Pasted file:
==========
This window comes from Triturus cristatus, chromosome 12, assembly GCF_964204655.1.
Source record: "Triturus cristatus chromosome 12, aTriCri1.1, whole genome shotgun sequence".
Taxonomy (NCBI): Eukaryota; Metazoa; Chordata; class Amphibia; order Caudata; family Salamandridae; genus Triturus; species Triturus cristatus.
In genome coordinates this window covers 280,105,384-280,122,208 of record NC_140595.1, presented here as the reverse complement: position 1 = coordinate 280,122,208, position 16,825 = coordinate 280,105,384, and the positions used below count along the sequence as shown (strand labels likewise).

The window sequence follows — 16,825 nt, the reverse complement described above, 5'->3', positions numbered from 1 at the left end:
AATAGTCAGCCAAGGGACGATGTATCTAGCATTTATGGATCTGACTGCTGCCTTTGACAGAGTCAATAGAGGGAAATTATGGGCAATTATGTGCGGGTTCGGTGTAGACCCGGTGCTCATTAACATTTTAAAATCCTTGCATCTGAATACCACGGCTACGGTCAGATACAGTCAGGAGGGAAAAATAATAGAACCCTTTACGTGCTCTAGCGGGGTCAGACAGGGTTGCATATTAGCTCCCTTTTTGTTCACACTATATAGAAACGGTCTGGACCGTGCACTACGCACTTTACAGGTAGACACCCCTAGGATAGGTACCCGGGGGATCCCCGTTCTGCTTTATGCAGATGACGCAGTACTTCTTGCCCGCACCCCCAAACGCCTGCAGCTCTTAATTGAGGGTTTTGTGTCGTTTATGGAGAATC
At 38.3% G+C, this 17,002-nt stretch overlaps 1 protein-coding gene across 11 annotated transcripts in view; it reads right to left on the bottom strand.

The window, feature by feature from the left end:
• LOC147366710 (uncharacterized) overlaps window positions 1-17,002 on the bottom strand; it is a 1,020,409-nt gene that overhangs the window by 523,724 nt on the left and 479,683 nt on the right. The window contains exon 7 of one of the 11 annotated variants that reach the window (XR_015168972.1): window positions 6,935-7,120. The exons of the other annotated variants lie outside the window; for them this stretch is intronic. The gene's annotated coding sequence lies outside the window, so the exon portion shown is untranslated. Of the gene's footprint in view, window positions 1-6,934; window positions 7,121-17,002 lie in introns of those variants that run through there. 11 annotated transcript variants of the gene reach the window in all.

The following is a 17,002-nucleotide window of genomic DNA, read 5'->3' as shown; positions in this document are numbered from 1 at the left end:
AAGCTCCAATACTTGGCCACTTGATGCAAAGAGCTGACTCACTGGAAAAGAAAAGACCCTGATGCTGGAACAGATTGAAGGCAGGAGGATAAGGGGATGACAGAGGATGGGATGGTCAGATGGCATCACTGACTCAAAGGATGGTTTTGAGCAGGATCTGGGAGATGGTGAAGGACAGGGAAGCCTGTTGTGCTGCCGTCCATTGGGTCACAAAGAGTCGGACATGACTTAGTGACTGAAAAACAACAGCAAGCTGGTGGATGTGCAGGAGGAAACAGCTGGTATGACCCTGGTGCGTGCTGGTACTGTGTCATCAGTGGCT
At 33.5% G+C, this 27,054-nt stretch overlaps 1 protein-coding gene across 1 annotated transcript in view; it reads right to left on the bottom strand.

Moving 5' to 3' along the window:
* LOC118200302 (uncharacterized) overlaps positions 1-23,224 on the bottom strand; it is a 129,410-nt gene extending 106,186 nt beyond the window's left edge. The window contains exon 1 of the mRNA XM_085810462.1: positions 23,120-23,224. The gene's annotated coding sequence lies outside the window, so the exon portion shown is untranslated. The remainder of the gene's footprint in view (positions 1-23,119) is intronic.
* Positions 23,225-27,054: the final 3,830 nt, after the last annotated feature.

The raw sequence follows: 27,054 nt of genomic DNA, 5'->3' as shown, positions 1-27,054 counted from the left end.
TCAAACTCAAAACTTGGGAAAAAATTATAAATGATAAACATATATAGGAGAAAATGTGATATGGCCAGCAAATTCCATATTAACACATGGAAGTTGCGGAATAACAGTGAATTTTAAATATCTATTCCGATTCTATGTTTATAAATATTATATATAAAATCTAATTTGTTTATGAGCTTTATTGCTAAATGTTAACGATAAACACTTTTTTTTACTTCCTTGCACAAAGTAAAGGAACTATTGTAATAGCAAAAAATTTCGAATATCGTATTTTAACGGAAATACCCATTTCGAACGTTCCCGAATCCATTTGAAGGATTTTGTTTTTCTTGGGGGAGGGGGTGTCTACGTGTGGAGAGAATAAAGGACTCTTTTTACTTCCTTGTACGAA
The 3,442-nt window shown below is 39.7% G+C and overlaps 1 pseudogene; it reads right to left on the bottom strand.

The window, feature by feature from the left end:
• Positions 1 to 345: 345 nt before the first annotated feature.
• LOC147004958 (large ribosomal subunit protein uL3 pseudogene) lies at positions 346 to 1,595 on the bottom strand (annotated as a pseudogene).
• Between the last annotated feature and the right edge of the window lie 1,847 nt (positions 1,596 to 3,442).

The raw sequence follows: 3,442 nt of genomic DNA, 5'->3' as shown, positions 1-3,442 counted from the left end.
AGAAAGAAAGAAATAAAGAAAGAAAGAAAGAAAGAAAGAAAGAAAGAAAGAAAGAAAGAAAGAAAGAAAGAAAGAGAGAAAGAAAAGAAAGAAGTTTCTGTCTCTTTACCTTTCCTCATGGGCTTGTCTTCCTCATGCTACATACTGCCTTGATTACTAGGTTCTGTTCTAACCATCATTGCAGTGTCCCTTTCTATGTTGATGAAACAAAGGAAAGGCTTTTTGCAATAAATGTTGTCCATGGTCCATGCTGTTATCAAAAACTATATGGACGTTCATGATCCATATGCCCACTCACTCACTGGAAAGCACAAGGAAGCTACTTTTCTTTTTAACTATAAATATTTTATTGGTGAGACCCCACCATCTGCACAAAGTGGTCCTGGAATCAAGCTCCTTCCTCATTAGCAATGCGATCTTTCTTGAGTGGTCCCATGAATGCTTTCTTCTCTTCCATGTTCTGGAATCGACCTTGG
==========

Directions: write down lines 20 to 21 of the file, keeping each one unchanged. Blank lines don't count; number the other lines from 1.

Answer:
• Positions 1 to 345: 345 nt before the first annotated feature.
• LOC147004958 (large ribosomal subunit protein uL3 pseudogene) lies at positions 346 to 1,595 on the bottom strand (annotated as a pseudogene).